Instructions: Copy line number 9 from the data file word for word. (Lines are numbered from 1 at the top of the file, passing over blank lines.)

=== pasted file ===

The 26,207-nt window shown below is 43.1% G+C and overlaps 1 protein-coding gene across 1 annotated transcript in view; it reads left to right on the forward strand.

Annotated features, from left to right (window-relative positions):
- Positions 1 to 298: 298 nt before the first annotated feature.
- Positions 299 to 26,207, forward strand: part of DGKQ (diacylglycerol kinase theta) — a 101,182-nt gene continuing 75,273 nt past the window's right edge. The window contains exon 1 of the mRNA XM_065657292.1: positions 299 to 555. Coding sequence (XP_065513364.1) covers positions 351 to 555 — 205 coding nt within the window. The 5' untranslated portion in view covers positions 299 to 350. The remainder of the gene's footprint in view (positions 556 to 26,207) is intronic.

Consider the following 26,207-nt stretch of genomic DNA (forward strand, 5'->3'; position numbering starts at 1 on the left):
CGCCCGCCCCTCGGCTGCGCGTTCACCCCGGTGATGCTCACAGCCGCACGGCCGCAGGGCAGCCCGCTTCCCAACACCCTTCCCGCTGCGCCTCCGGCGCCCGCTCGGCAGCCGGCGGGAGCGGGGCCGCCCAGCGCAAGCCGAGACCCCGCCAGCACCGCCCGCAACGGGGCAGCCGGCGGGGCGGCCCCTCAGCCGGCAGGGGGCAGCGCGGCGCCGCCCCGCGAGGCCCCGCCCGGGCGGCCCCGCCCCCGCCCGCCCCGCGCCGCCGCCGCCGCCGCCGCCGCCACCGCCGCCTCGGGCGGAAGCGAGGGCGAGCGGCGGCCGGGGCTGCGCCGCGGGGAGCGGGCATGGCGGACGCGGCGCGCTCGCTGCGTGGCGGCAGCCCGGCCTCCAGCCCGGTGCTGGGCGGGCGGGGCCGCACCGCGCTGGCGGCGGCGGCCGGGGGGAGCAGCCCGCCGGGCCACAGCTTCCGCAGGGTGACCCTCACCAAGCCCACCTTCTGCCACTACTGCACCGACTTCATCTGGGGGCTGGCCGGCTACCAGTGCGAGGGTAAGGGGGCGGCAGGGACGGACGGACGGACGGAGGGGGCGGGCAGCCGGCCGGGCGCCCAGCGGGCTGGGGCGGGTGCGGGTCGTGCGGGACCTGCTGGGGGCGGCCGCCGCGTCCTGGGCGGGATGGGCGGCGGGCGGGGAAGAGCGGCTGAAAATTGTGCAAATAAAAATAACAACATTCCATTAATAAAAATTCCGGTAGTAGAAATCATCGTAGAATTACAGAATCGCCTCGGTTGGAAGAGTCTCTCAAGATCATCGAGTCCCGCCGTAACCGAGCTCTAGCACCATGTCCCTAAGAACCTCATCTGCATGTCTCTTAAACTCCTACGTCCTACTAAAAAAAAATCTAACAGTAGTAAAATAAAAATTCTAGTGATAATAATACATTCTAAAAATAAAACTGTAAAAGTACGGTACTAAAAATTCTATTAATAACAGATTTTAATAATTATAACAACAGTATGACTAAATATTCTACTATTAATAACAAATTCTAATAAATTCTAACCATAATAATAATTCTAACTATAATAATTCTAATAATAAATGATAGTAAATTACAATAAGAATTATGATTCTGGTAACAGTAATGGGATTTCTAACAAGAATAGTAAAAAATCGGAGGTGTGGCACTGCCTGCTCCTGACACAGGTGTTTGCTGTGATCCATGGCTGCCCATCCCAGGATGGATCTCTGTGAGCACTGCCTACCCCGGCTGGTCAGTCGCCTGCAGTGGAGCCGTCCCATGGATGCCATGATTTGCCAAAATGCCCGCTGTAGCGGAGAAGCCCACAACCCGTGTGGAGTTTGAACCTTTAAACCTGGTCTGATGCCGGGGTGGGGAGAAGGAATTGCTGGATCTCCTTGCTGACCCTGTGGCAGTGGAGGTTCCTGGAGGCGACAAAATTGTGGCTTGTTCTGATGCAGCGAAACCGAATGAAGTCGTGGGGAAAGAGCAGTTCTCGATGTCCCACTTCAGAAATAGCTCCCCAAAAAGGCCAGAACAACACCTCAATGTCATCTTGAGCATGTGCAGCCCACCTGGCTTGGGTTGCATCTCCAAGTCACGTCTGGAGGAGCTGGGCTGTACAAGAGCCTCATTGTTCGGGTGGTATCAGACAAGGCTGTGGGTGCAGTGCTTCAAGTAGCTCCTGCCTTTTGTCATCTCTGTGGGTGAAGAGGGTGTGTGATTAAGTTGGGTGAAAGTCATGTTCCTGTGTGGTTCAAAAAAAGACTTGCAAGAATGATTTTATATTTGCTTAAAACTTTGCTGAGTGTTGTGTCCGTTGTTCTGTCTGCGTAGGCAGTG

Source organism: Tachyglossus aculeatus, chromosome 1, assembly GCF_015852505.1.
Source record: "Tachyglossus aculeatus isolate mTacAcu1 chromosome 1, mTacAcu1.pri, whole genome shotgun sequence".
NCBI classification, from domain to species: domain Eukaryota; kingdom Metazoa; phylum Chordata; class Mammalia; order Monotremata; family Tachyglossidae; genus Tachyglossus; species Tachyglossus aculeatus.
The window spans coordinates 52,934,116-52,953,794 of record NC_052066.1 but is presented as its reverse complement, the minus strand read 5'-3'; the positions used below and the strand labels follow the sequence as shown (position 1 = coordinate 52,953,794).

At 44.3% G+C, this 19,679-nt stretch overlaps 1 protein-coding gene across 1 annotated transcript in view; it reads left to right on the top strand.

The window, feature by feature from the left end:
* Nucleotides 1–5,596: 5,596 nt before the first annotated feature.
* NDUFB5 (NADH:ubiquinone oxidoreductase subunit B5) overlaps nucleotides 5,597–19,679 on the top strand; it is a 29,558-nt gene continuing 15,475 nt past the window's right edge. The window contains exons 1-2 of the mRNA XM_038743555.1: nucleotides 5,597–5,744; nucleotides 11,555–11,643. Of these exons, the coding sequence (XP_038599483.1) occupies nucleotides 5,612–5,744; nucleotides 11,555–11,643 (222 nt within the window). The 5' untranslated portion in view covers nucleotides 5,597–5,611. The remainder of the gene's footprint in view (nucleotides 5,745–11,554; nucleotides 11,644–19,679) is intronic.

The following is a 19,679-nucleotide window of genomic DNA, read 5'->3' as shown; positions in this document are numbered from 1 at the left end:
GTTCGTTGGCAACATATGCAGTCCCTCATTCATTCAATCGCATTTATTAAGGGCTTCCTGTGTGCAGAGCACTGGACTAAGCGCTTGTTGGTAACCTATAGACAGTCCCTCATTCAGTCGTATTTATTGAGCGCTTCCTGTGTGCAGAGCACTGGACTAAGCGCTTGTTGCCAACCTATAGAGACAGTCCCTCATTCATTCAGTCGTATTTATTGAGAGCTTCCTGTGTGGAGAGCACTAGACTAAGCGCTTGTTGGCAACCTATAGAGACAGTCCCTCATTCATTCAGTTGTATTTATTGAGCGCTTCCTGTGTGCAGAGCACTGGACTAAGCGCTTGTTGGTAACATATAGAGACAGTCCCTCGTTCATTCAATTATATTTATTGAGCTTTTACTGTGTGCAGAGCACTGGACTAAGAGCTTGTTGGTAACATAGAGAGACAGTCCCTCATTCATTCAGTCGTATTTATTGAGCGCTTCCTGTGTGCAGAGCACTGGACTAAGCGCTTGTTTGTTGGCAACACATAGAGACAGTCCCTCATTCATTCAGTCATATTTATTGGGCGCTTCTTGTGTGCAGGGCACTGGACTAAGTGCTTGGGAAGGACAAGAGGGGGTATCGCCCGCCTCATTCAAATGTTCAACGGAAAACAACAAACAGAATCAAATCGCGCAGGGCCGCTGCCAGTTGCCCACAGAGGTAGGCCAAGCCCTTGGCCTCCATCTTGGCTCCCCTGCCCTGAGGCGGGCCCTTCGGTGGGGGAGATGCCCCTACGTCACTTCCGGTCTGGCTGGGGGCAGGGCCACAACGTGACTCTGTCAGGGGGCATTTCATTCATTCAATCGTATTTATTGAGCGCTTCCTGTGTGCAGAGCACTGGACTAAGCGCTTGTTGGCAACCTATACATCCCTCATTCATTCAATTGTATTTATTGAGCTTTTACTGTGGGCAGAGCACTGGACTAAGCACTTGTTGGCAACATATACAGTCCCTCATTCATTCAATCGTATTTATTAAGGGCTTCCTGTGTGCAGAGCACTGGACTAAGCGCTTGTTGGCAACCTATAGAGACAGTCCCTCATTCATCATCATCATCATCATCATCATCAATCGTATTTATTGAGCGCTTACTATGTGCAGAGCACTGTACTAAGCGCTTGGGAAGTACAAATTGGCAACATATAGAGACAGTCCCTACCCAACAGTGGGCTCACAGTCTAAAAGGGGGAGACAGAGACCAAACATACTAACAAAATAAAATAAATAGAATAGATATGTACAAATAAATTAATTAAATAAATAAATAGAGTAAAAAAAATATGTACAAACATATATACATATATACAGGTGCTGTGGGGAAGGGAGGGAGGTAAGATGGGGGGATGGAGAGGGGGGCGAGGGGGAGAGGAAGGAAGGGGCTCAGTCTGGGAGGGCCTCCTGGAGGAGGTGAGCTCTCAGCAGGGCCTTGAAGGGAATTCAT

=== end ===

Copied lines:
NCBI classification, from domain to species: domain Eukaryota; kingdom Metazoa; phylum Chordata; class Mammalia; order Monotremata; family Tachyglossidae; genus Tachyglossus; species Tachyglossus aculeatus.